Floyd Forum: Model for Successful Banking Begins with Integrity -- Editor

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William Streeter, longtime editor of the ABA Banking Journal, says that among the timeless themes for surviving and prospering in the banking industry are integrity, exceptional service, personal touch, value and developing a corporate culture that instills ethical dealings. He urged bankers attending the Floyd Forum in Austin, TX, this past week to "find a niche," work hard to hire, train and keep good people, and to concentrate on the 15% of your core products that produce 80% of the revenue.

“There are many roads to success in banking…but no formula,” the longtime editor of the ABA Banking Journal told executives attending the 2005 Floyd Forum Leadership Conference at the Barton Creek Resort in Austin last week (May 5).

William W. Streeter, a business journalist for 32 years, 27 of them at the Journal, spoke on “The Art of Competing.” “The term ‘art’ may seem out of place…in an age of rules for almost everything,” he said.

Streeter, who has observed momentous changes in banking, from the introduction of ATMs to the Penn Square debacle; from the rollout of full interstate banking to the passage of the Sarbanes-Oxley Act, was quick to apologize for any perceived moralizing. (Speakers Photo: http://www.jmfa.com/Forum/2005%20Floyd%20Forum%20Leadership%20Conference.asp)

“Those of you running banks are in the trenches every day fighting the war. I am just the war correspondent,” he said. But in his decades on the frontline writing about the radical changes and interviewing industry leaders, he said he clearly recognized some “timeless themes” for surviving and prospering.

He cited integrity, exceptional service, personal touch and value as critical factors in an era of fierce competition from nonbanks, industry deregulation and the commoditization of bank services. He cited the importance of developing a corporate culture that instilled ethical dealings.

“The model for success in business is very simple: Integrity,” Streeter emphasized. “If you have integrity, all the rest will follow. This is not always easy to adhere to. It means that sometimes you have to admit you were wrong and take a loss, corporately or even personally. It means you don’t intentionally mislead anyone. You follow through on what you said you would do, even if it is no longer to your advantage.”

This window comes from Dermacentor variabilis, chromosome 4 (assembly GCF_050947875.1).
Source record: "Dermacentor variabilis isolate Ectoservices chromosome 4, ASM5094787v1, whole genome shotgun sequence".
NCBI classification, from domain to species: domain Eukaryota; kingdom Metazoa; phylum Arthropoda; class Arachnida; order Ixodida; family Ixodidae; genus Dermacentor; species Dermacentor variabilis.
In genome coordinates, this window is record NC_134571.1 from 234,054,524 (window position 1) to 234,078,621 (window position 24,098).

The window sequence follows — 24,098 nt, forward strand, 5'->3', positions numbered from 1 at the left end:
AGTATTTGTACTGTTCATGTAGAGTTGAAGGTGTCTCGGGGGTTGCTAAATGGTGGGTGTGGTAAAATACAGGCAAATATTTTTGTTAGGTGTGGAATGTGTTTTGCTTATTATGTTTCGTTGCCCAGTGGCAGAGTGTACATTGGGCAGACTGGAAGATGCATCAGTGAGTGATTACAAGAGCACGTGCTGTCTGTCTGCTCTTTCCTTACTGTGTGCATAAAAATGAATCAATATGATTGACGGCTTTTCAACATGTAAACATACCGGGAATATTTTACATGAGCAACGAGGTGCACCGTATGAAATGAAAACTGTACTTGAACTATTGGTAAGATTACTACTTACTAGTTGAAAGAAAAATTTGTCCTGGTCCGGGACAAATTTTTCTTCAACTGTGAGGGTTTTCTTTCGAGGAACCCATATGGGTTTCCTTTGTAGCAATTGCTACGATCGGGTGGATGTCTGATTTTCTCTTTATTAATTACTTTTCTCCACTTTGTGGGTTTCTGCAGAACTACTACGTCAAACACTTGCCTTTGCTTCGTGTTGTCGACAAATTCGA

Under Streeter’s editorial leadership, the monthly magazine has become the leading periodical in terms of ad pages and independent readership studies. It has received five editorial awards from the American Society of Business Press Editors. He also is a vice-president of Simmons-Boardman Publishing Corp., which has published the ABA Banking Journal for three decades.

The editor urged bankers to pay attention to relationships because “people can get money from many sources, often at lower rates or better terms than you can offer. They get it from you because they like you, respect you, feel comfortable dealing with you, etc. Integrity has to be there, or that ‘relationship’ will be an empty promise.”

Streeter said that “business fads come and go,” but banks that “stay abreast of changes, continue to execute their game plan…find, keep and hold good people…and find a niche…are going to do well. You can’t be all things to all people,” he warned, “and you also can’t be waiting around for the customer to call you.”

Citing example after example of what was working at large banks and community banks, he said one enduring secret to success is exceptional service, “because people are willing to pay for exceptional service. Combine that with expense control and you have high performance.”

He said one leading banker told him that “most banks offer more than 100 products, but only 15 of those deliver more than 80 percent of their profits.” The banker’s advice was to cut back the number of products so that employees could become specialists as opposed to not being good at selling any one thing very often.

John M. Floyd & Associates (JMFA) of Baytown (Houston), Texas, sponsored the week-long Floyd Forum (http://www.jmfa.com/forum/), which concludes today, at the Barton Creek Resort & Spa in Austin. The 33-year-old profitability improvement firm, which has consulted to more than 2,000 financial institutions, is nationally known for originating and implementing automated overdraft privilege programs.

In other sessions, the bankers in attendance also learned about competitive comparisons, account growth strategies, unlocking non-interest income potential, improving accountholder satisfaction and retention and best practices for meeting compliance and accountholder expectations.

For More Information or Interviews:

Steve Swanston, EVP-Sales, John M. Floyd & Associates, Baytown, TX, 800-809-2307; Steve.Swanston@JMFA.com; http://www.JMFA.com
or

Preston F. Kirk, APR, Kirk Public Relations, Austin, TX, 830-693-4447; kirk@281.com

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